KT, the country’s second-largest mobile carrier, announced an apology last Sunday, stating that the personal information of 8.7 million of its subscribers had been hacked.
What is unexplainable, however, is that the hacking had been going on for about five months with KT unaware of what was going on.
“Any company could be hacked since many methods can be used to go past their security gates but what is disturbing is that months have passed by with the company not knowing about the breach,” said Lee Seong-chul, a professor of e-business at Korea National Open University.
“With KT being a telecom that deals greatly with customer’s private information, there needs to be more than just an apology.”
The National Police Agency said Sunday that a man surnamed Choi, 40, developed a hacking program with his co-worker and put it into use beginning in February.
Stealing the personal data of KT subscribers in small amounts over a long time, the group was successful in getting up to 10 different types of information from each user.
However, it is yet unknown what types of routes were used for the group to get the information.
The stolen information included customer names, mobile phone numbers, social security numbers, handset, information the date of service registration, the type of monthly payment plan, the user’s total payment fees and the handset switch date, according to the police agency.
With the obtained data, they were able to sort out which customers were most likely to change their mobile phones with the information already in possession, concentrating on that particular group in their marketing.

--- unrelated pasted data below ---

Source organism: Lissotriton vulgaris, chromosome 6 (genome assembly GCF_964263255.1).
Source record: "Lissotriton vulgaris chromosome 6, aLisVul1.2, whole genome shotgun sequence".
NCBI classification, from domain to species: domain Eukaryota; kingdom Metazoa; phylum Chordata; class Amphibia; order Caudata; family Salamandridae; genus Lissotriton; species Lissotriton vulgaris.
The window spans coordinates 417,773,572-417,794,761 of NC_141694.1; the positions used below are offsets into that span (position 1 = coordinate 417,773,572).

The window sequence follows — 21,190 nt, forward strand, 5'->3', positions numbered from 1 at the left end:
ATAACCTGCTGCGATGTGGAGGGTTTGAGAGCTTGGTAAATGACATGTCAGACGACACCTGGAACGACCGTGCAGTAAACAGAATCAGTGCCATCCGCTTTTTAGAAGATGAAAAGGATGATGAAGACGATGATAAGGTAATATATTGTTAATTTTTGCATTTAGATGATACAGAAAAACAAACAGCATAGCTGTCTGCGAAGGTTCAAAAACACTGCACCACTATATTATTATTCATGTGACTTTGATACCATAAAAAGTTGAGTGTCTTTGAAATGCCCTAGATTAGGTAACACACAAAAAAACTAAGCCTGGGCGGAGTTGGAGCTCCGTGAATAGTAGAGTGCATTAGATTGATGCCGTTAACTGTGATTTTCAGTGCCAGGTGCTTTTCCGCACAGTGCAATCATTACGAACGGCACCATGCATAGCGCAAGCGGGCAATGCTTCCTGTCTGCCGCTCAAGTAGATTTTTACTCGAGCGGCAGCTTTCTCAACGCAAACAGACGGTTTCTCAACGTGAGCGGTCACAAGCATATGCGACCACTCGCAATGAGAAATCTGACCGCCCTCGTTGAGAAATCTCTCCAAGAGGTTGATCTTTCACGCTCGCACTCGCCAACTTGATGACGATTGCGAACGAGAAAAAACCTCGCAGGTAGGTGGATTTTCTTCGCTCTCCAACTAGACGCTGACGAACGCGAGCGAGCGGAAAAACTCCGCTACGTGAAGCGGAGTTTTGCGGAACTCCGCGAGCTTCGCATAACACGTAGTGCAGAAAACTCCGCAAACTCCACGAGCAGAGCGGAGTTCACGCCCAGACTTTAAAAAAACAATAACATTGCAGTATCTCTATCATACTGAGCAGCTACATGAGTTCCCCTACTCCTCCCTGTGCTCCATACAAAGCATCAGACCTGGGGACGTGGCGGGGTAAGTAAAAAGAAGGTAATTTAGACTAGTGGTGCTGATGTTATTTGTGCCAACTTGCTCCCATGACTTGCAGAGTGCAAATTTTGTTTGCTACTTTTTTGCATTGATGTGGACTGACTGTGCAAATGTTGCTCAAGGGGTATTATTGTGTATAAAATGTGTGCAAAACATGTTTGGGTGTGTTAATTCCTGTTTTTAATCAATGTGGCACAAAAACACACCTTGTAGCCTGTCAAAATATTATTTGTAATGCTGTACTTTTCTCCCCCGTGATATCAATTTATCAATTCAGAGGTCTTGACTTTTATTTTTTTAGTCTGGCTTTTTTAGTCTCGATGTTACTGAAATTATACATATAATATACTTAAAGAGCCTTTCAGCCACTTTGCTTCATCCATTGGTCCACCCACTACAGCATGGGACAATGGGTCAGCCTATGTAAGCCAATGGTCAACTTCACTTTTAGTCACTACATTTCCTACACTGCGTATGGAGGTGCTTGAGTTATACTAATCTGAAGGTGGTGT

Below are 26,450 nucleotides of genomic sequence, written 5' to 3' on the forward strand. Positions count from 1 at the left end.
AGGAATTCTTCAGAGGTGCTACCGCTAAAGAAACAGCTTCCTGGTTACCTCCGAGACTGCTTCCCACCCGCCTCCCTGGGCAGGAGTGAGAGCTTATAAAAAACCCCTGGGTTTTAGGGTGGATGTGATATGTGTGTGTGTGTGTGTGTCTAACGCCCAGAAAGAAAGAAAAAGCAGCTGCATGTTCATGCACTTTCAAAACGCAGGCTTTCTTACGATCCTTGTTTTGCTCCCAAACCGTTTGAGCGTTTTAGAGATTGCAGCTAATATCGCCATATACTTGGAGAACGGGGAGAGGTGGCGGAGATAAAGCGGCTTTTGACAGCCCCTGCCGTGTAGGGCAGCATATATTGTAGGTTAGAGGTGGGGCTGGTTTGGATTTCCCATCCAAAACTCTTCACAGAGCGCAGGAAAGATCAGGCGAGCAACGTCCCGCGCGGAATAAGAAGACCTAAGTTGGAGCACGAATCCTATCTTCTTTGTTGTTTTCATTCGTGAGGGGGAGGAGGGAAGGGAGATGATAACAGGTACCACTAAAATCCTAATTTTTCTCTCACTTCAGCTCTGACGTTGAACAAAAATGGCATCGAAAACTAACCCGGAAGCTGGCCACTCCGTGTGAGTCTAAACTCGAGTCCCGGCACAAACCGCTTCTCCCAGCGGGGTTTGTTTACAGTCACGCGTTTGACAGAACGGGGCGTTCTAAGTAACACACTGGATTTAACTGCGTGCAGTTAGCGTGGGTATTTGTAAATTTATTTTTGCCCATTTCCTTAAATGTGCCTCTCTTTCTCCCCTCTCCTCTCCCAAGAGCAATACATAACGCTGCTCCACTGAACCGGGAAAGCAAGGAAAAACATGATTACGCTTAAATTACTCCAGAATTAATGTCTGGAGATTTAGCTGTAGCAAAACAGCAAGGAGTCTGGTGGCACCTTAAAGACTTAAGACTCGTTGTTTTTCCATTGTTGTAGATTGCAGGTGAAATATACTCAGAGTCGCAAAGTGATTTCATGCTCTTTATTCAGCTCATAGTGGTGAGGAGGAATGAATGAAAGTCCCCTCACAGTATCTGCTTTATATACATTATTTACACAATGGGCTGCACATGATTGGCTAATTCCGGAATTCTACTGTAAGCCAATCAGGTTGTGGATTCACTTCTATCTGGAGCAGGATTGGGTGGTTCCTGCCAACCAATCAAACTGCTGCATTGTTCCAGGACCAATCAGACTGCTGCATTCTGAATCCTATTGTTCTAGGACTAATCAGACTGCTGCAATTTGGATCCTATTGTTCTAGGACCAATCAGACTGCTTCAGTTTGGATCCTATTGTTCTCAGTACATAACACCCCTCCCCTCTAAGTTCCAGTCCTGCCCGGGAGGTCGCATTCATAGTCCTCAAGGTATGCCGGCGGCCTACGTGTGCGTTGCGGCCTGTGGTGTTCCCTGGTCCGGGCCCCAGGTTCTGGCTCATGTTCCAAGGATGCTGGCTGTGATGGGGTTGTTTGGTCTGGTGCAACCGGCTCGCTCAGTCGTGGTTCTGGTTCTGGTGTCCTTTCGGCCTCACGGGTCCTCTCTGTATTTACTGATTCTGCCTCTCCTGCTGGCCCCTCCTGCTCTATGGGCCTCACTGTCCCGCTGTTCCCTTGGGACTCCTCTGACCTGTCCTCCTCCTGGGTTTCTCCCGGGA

“We’ve offered an official apology because the data leak itself was our very own mistake, but we plan to wait until the police investigation is completed involving the issue to come up with a compensation plan,” said a KT official.
According to the company official, the police are currently looking into how exactly the customers’ personal data was utilized and how it came into the possession of Choi and his partner.
The Citizens’ Coalition for Economic Justice, however, demanded that KT release an immediate compensation plan to the 8.7 million subscribers and that they stop collecting private information like social security numbers.
The group also said that the company should come up with a comprehensive privacy protection scheme that is also effective.
“KT’s data leak case can be considered more serious than the case of any other company if the information of its fixed-line service customers, as well as mobile service subscribers, had also been lost for it’s the country’s top fixed-line service operator and once the backbone telecommunications network provider,” said Lee.
The country has seen a number of personal data leakage cases occur at private companies over the past few years, with SK Communications admitting its data leak affecting 35 million customers and online game company Nexon’s 13 million, both last year.
An industry source said that systems that could detect such security breaches and a better work attitude for the firm’s security team must be in place to prevent such happenings.
Some others said that a legal system that asks the firm to take the responsibility in such accidents must be built.
“The best method is to change a firm’s security network with the application of the latest technologies on a regular basis, but this requires a lot of time and money,” Lee said. “Not many companies could make the move in many cases but the mechanisms must be altered in their own time sets to lessen the possibility of a security breach.”
By Cho Ji-hyun (firstname.lastname@example.org